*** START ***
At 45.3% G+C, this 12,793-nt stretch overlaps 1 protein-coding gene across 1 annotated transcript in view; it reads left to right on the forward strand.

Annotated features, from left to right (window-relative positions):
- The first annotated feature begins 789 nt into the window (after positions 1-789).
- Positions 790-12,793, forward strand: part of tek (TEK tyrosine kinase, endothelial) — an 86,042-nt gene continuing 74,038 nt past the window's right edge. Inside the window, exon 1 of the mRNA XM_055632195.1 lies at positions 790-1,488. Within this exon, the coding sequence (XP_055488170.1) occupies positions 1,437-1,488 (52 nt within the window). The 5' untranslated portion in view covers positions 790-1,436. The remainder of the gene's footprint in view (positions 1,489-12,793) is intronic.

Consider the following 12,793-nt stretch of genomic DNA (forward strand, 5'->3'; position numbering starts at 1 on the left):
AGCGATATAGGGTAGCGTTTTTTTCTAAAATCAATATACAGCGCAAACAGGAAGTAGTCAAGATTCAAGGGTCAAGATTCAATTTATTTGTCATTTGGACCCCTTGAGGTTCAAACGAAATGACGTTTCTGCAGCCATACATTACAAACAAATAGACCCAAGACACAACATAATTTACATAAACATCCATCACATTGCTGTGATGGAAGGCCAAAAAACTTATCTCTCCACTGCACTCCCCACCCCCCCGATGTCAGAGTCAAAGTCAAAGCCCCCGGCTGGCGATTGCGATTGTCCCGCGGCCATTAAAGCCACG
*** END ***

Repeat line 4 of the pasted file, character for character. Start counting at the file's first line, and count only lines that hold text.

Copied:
- Positions 790-12,793, forward strand: part of tek (TEK tyrosine kinase, endothelial) — an 86,042-nt gene continuing 74,038 nt past the window's right edge. Inside the window, exon 1 of the mRNA XM_055632195.1 lies at positions 790-1,488. Within this exon, the coding sequence (XP_055488170.1) occupies positions 1,437-1,488 (52 nt within the window). The 5' untranslated portion in view covers positions 790-1,436. The remainder of the gene's footprint in view (positions 1,489-12,793) is intronic.